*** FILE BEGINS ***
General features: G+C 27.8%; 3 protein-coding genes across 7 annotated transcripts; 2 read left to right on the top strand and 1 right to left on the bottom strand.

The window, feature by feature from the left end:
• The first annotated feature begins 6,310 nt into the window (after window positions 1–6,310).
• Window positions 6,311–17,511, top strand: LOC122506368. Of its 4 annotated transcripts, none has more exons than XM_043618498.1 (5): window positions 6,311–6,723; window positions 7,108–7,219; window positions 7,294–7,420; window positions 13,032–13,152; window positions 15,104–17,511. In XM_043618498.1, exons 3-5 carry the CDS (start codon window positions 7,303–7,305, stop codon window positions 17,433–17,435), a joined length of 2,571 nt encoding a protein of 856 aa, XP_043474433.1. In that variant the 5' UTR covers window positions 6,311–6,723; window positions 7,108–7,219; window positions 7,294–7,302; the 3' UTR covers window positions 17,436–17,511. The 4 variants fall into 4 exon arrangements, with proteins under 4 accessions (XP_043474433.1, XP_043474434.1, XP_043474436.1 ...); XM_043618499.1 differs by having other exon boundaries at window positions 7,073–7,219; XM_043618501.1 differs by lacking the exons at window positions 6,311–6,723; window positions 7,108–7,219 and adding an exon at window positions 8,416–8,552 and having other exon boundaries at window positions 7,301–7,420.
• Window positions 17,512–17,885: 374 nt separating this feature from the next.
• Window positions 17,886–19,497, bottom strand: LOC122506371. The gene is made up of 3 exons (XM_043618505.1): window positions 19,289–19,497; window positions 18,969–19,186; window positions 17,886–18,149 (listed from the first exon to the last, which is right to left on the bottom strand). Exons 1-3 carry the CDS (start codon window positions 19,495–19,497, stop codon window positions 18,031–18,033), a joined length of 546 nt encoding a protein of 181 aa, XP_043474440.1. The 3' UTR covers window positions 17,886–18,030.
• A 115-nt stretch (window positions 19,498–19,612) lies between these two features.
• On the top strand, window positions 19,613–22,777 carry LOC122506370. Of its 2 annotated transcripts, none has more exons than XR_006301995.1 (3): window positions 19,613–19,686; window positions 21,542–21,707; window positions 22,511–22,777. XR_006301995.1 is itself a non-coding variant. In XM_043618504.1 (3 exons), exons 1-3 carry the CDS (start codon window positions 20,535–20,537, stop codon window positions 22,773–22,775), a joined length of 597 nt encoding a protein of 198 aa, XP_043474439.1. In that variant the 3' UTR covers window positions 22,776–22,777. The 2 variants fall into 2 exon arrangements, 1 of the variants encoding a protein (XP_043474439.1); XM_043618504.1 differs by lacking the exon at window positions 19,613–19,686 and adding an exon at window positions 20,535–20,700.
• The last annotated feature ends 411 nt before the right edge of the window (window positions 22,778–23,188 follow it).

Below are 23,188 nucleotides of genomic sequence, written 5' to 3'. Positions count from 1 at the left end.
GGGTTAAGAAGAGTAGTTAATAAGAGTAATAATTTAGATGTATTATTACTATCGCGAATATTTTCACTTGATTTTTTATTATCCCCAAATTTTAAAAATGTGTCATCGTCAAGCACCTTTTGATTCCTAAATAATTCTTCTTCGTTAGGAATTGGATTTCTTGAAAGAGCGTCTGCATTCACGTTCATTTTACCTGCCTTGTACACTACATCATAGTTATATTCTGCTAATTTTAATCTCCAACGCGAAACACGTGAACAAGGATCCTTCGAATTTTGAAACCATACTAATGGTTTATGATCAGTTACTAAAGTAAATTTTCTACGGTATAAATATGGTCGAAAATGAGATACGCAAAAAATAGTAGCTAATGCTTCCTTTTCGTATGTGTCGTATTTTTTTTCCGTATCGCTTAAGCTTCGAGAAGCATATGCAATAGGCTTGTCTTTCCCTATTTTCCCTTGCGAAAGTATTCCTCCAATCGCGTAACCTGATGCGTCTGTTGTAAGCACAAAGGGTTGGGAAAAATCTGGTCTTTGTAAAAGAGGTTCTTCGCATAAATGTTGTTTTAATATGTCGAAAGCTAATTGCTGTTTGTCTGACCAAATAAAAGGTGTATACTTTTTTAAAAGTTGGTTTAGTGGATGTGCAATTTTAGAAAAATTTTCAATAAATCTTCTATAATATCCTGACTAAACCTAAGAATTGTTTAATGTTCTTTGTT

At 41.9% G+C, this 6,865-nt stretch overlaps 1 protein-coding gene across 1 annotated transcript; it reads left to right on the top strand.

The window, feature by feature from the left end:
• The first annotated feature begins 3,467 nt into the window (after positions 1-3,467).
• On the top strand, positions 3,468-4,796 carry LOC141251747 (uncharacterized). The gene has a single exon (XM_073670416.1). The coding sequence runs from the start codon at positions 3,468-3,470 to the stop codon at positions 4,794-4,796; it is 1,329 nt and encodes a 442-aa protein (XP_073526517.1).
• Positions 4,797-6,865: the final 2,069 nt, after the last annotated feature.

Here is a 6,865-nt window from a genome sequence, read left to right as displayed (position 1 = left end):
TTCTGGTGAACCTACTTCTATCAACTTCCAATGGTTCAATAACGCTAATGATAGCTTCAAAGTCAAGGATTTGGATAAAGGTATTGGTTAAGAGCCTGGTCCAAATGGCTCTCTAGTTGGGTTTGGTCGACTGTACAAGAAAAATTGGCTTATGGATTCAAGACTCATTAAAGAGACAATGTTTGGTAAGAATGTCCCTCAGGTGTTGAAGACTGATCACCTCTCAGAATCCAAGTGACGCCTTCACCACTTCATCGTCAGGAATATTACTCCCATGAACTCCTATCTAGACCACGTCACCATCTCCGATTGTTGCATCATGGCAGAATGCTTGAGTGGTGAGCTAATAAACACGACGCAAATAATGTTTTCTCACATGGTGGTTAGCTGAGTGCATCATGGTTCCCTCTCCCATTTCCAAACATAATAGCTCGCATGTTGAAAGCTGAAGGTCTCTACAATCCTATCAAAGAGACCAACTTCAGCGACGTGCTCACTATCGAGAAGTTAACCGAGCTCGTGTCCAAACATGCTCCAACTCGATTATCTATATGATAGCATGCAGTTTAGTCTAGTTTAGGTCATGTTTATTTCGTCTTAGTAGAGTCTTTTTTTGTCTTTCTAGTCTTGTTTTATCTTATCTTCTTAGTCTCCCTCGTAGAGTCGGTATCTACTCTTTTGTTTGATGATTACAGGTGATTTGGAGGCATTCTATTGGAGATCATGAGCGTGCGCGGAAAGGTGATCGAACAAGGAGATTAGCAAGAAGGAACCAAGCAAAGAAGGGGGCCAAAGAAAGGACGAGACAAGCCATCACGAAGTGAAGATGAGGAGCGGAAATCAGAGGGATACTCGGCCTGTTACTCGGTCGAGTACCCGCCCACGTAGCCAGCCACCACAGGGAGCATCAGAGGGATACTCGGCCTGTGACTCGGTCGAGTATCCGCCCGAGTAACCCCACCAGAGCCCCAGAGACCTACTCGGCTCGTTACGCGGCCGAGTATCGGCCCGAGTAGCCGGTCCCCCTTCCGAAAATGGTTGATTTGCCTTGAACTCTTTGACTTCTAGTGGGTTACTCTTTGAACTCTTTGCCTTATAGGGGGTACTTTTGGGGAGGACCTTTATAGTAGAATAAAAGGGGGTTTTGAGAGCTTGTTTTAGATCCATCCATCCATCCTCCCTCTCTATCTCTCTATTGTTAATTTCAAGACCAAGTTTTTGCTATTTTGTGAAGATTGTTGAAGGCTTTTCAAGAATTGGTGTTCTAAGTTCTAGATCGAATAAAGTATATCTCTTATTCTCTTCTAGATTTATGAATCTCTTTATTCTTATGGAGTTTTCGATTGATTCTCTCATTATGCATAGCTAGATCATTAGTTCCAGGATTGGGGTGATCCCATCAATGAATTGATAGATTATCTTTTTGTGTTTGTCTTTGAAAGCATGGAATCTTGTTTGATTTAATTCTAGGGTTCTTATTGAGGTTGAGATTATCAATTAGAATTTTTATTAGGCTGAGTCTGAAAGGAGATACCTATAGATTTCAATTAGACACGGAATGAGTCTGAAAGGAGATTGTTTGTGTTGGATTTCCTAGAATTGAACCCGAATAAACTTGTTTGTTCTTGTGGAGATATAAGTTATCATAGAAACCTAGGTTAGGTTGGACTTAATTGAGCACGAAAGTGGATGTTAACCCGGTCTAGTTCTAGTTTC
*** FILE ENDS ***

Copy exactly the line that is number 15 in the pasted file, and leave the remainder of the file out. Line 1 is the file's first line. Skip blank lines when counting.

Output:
• On the top strand, positions 3,468-4,796 carry LOC141251747 (uncharacterized). The gene has a single exon (XM_073670416.1). The coding sequence runs from the start codon at positions 3,468-3,470 to the stop codon at positions 4,794-4,796; it is 1,329 nt and encodes a 442-aa protein (XP_073526517.1).